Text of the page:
We all know how that turned out.
Statistical studies have shown that if a team can hit on 40 percent of their draft choices they are doing very, very well. And most NFL clubs don’t even reach that success rate.
I also think it’s premature to call EJ Manuel or Cyrus Kouandjio draft blunders. High draft choices admittedly come with high expectations, right or wrong, but patience with such talent can often be rewarded.
5 – Hi Chris,
I have a question with regards to offensive creativity. I feel that the Bills offense is incredibly bland when looking at other teams. Obviously we will never be the Patriots but when you watch them they go five wide and other times put Edelman in motion all over to create matchups and get separation. Sammy stays in one spot every time. We also currently have NO play action.
I feel Orton needs to get under center and create some play action or something – we’re TERRIBLE running the ball out of shotgun. I understand the slower tempo but where is the imagination and slant routes and deep middle crosses??
I feel like I’m watching Dick Jauron’s offense and our players are so much better now it’s just so frustrating. I’m also interested in your take on our offensive line coach who no one talks about. Our O line is regressing due to scheme and technique and I thought this was a questionable hire initially and I think we would do well with some new blood there.
It still is beyond me that we can have a kickoff specialist who can’t kick the ball out of the end zone in DENVER and we leave Mike Williams off roster and have no five wide formations. Count me in as one who thinks Marrone’s offense is better suited for college than the pros.
CB: It’s my belief that a lot of the limitations we’ve seen in terms of play calling are rooted in what the coaching staff believes, or doesn’t believe, the unit is capable of executing on a consistent basis. With the struggles of the run game this season to execute effectively, the balance of the offense which is designed to play off a productive run game have been largely compromised as mentioned above.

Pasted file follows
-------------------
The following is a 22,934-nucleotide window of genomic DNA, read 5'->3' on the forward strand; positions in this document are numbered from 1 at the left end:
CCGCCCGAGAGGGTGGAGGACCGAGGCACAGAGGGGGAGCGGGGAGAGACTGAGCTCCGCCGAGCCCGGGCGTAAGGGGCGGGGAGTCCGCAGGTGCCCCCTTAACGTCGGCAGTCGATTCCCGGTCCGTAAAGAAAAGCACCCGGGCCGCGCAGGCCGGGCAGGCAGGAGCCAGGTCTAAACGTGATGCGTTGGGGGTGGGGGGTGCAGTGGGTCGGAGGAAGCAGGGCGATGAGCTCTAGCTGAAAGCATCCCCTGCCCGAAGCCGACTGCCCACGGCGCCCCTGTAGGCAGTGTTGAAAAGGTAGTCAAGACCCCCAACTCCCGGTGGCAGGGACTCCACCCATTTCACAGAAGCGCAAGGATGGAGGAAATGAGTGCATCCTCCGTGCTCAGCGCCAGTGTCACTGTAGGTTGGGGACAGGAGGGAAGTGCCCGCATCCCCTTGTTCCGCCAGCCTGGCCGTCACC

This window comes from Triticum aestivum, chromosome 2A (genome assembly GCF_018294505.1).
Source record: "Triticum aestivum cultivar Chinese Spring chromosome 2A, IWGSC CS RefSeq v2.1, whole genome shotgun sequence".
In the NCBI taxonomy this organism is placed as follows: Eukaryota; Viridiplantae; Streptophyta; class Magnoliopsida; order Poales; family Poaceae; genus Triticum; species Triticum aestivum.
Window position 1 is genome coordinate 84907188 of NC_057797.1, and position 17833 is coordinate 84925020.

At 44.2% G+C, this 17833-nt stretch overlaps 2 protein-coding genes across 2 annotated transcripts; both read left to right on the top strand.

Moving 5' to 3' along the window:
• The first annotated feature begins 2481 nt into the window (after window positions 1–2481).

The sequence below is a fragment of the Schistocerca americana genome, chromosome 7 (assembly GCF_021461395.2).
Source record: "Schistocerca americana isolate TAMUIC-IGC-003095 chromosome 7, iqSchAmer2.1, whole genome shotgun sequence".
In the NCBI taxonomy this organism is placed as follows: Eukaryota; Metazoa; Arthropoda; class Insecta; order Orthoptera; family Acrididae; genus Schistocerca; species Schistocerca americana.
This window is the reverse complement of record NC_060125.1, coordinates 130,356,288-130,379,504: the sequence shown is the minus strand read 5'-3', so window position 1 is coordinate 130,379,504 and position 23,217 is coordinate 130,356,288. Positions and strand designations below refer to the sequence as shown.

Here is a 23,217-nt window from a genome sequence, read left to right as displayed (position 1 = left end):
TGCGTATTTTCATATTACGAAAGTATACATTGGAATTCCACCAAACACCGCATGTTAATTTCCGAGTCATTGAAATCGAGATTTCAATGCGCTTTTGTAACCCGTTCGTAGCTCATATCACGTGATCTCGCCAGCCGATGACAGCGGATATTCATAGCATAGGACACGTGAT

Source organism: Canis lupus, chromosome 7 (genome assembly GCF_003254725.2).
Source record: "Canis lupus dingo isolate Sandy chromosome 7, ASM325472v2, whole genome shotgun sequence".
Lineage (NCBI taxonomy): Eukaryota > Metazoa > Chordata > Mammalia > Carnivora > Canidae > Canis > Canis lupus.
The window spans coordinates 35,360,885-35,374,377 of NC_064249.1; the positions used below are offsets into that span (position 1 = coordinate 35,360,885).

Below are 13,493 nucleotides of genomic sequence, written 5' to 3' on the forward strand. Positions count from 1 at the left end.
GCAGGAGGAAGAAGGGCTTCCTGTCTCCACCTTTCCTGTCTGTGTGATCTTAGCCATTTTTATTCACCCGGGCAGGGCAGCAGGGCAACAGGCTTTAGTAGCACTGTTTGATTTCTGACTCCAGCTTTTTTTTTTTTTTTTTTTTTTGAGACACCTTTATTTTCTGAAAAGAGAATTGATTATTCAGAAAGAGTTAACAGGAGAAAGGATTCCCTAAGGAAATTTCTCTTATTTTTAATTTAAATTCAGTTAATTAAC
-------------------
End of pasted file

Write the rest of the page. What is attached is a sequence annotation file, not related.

You can’t have play action if you have a run game that is not producing. If a defense can stop your run game with seven defenders, play action doesn’t draw that safety up into the box to stop the run and leave the secondary with one fewer defender.
I respect the frustration, but with a young receiving corps with no one with more than a couple of NFL seasons under their belt I think the staff is hesitant to expand the scope of the offense for fear of sacrificing what consistency they believe they have.
Tags: Doug Marrone, Fan Friday, Kyle Orton, NFL Draft, Offensive line, Run game
Posted in Inside the Bills
1 – Hi Chris,
What are the illuminated numbers for when the Bills are on Defense? We sit on the visitors side of the Bills Stadium and often wonder if it signals to the defense.
CB: The fluorescent number cards held up by a Bills sideline assistant when the Bills defense is on the field is a cue card. The number on it identifies the personnel grouping of the opposing offense on that particular play. For example, a card that has an 11 on it means 11-personnel, which is one back, one tight end and three receivers. If it’s a 22 that means two backs and two tight ends. The number in the tens column identifies the number of backs in the grouping. The number in the ones column identifies the number of tight ends in the grouping.
Knowing you’ve got five lineman and a quarterback, you can do the math to figure out how many receivers you need to get to 11 total players based on the number of backs and tight ends.